Mar 292018
 

Here are two presumably wholly unrelated pieces of aerospace artwork. At least I *hope* they’re unrelated…

The first is an anonymous painting of a spaceplane. Doesn’t seem terribly realistic; most likely done for advertising purposes (I wonder if the “7-11” might indicate a relationship to the chain of the same name). The print arrived damaged, as you an see; the paper was thick and *really* brittle and really didn’t appreciate being rolled up. If anyone knows anything about it, feel free to comment.

 

The second is concept art from Bell Aerospace illustrating an amphibious troop carrier for the Marine Corps. The design of the assault vehicle is fairly ordinary as such things go, except for one detail: it could turn into a hovercraft and float across the surface of the water, rather than plowing through it. No further details provided, so I don’t know if the hover-skirts were deployable and retractable, or if they were simply dropped when the vehicle got to shore. The latter would certainly seem more economical.

I’ve uploaded the full rez scans to the 2018-03 APR Extras Dropbox folder, available to all current APR Patrons at the $4 level and above. If you are interested in this and a great many other “extras” and monthly aerospace history rewards, please sign up for the APR Patreon. Chances are good that $4/month is far cheaper than your espresso/booze budget!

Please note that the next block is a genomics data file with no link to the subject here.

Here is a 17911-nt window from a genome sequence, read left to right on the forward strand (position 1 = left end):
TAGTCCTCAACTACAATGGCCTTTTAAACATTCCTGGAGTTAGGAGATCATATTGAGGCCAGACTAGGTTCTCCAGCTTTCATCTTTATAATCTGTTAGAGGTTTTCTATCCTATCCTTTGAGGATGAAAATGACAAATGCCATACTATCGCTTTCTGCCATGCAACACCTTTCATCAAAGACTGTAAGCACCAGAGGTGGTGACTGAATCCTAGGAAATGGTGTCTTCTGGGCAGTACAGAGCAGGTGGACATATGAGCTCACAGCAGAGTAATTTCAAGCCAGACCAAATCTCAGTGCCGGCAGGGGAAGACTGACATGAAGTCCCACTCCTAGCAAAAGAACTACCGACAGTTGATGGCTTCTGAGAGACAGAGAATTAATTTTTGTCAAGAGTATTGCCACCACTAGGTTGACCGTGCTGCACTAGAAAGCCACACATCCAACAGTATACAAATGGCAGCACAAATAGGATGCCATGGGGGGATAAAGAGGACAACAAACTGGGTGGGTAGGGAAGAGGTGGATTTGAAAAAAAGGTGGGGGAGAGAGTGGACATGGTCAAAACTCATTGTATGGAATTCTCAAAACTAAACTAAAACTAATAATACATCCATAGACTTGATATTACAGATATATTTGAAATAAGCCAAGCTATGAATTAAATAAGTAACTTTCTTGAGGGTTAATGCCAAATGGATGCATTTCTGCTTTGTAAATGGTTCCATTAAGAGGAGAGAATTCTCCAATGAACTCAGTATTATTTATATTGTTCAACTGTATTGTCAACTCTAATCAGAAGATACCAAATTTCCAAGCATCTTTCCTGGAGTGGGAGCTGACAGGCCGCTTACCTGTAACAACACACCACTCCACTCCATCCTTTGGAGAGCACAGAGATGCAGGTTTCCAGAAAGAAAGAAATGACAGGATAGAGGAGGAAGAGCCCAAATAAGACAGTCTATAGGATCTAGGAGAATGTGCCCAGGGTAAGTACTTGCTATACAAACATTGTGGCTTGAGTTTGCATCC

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 Posted by at 2:01 pm
Jan 262018
 

Just out driving on the frozen surface of a river, as one does, when an old nuclear powered Russian icebreaker goes zipping on by…

По пути к Диксону нам встретился «Таймыр» — атомный ледокол, предназначенный для проводки судов в устья сибирских рек. Огромная махина. Ещё на подступах к нам лёд начал дрожать. А когда подошёл, то было настолько круто, что и словами сложно описать! #Енисей #Ледокол #АтомныйЛедокол #РосАтомФлот #РосАтом #Таймыр #Диксон #экспедиция #пропутешествия #rgoexpo #toyota #toyotarus #возможностьпроявитьсебя #redfox #redfoxoutdoor

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 Posted by at 11:45 pm
Dec 312017
 

While poking around one of my old computers I found the partially finished 3D CAD model of the Martin “Aldebaran” I made some years ago for my NPP book. I’ll use the model to create diagrams for the book, in hopes that someday I’ll finish the damn thing, but I’m curious if there might be interest in physical models of the thing. Let me know. I might take a stab at this with Shapeways or some such.

 Posted by at 1:13 pm
Dec 212017